By Simon Black
One of the more unfortunate developments in human civilization over the last century is the devolution of money.
In fact, the word ‘money’ has now become synonymous with those funny pieces of paper that are conjured out of thin air by unelected central bankers.
Or even more ridiculous, ‘money’ has become the electronic representation of that paper.
Think about your bank account balance; it’s not like the bank has all that paper currency sitting in its vault.
The ‘money’ in your account doesn’t even really exist. There’s just enough of a thin layer of confidence in the system (at the moment) that this is a widely accepted practice.
It seems rather strange when you think about it. Though for thousands of years, early civilizations had some pretty wild ideas about money.
There are examples from history of our ancestors using everything from animals skins, to salt, to giant stones, as their form of ‘money’.
Though I suppose these weren’t any more ridiculous than our version of money-- pieces of paper that don’t even really exist, controlled by unelected central bankers.
Of course, over the last 5,000 years, there was at least one form of money that did make sense. And it stuck. I’m talking, of course, about gold.
It’s no accident that gold has become the most consistent form of money in world history.
The metal is
uniquely suited to serve as currency, not only amongst precious metals, but compared against nearly everything else on the planet.
You can see for yourself by taking a look at the periodic table of elements, the scientist’s catalog of everything the world has to offer.
Many of the entries on the periodic table are immediately disqualified. Many elements are radioactive. Others are gasses that would be impossible to transport.
Still others are colorless, and hence indistinguishable from air.
Taking these out eliminates most of the list, and you’re left with just a few dozen metals.
Most of these, however, like copper or iron, can be easily eliminated as well. They’re simply too common. And a form of money is useless if its in too much abundance… a lesson that modern central bankers have completely forgotten.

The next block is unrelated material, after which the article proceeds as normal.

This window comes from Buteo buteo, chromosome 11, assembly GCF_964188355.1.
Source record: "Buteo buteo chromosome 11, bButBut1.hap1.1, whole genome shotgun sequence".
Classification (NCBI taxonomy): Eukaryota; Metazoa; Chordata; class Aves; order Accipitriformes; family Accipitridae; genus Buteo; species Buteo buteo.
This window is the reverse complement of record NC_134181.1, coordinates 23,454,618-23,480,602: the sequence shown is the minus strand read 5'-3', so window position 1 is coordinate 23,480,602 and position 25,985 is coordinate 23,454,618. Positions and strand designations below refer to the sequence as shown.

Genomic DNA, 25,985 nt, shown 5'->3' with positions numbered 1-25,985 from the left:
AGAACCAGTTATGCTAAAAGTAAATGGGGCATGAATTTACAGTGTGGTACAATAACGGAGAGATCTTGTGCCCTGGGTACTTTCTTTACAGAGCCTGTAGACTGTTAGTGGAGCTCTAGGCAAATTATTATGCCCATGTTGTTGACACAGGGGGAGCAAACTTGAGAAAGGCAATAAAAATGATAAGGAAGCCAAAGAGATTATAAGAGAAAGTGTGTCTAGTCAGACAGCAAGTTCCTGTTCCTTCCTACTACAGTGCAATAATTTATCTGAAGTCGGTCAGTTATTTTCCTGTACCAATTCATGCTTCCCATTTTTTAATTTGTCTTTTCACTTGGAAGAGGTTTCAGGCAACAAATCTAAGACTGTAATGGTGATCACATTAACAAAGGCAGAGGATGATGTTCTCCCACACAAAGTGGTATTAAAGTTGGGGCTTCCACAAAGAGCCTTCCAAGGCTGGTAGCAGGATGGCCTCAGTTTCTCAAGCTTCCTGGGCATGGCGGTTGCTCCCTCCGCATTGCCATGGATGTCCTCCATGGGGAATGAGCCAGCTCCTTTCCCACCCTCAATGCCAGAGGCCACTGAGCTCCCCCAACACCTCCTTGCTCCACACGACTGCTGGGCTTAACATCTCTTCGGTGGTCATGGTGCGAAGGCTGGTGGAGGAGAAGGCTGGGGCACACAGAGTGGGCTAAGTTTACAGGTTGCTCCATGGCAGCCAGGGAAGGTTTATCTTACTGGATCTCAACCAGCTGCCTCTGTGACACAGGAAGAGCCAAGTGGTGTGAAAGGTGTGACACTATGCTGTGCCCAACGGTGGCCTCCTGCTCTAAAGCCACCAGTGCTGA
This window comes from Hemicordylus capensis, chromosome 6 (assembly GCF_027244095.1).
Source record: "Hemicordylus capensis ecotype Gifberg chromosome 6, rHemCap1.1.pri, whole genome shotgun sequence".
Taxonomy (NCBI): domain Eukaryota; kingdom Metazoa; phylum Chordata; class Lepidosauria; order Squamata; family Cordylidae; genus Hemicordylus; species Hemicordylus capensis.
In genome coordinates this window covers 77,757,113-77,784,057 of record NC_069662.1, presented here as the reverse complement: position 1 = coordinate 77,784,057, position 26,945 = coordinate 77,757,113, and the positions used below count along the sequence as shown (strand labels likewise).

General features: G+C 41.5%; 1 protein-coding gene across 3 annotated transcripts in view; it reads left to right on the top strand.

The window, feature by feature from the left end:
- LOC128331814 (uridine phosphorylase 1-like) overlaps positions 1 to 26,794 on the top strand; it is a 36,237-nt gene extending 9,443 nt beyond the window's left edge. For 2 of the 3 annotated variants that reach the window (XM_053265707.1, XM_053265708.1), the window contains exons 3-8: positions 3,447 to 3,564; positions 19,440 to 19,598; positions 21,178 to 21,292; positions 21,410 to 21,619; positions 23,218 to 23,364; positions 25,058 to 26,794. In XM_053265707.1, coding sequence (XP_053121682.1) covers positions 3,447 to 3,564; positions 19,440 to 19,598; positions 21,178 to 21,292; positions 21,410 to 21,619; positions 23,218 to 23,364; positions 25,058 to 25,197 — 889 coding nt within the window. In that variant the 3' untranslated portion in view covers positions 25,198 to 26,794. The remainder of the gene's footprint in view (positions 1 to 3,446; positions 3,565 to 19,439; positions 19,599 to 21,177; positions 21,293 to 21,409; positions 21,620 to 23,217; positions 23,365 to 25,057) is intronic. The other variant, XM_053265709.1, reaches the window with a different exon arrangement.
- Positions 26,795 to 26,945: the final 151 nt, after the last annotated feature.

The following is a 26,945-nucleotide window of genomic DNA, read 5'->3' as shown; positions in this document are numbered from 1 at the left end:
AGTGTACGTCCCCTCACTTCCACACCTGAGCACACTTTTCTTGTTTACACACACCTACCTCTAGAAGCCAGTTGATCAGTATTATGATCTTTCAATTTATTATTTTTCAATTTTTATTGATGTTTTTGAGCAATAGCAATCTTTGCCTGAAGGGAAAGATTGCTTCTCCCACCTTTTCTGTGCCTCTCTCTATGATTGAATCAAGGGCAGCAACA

Others (like cesium) are highly reactive and explode on contact with water, or at least corrode easily.
Clearly a currency that kills its holder, or can’t even maintain its physical state without debasing itself, is rather useless.
Even silver, which nearly passes every single test falters at the last point, because it tarnishes slightly in reaction to sulfur in the air.
So out of all the elements we’re left with just one that’s just right: gold.
Gold is inert and non-reactive. It’s stable. It holds its form over the long-term. It’s malleable and easily divisible. And it’s rare. But not too rare.
Judging by its chemical properties, it’s no accident that gold became the most widely-used currency in history.
Of course, defenders of the paper money concept call gold a “barbarous relic”, suggesting that it has no place in modern civilization.
(Curiously, paper is also relic from long ago, dating back to the 2nd century AD in China...)
Yes it’s true that gold is a very old concept. But so is the wheel. Language. Arithmetic. And many other ideas passed down from the ages.
Just because something is ancient doesn’t mean it’s not RIGHT.
Empires rise and fall. Governments and central bankers come and go. Paper currencies lose their dominance.
But gold lasts.
And if you hold a long-term view, and believe that the path to prosperity is not paved in debt and money printing it makes sense to consider holding at least a small portion of your savings in the metal.
Simon Black is Founder of SovereignMan.com.